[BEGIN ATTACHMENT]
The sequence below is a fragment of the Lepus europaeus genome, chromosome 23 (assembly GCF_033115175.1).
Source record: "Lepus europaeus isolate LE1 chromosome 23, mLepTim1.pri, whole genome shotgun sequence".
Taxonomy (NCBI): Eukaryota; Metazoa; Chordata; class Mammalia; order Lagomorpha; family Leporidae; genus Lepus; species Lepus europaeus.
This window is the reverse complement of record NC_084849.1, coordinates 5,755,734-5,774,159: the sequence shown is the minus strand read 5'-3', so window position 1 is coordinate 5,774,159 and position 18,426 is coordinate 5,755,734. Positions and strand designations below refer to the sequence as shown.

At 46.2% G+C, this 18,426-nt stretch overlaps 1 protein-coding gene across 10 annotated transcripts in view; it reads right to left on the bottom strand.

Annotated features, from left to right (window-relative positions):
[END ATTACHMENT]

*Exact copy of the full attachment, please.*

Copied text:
The sequence below is a fragment of the Lepus europaeus genome, chromosome 23 (assembly GCF_033115175.1).
Source record: "Lepus europaeus isolate LE1 chromosome 23, mLepTim1.pri, whole genome shotgun sequence".
Taxonomy (NCBI): Eukaryota; Metazoa; Chordata; class Mammalia; order Lagomorpha; family Leporidae; genus Lepus; species Lepus europaeus.
This window is the reverse complement of record NC_084849.1, coordinates 5,755,734-5,774,159: the sequence shown is the minus strand read 5'-3', so window position 1 is coordinate 5,774,159 and position 18,426 is coordinate 5,755,734. Positions and strand designations below refer to the sequence as shown.

At 46.2% G+C, this 18,426-nt stretch overlaps 1 protein-coding gene across 10 annotated transcripts in view; it reads right to left on the bottom strand.

Annotated features, from left to right (window-relative positions):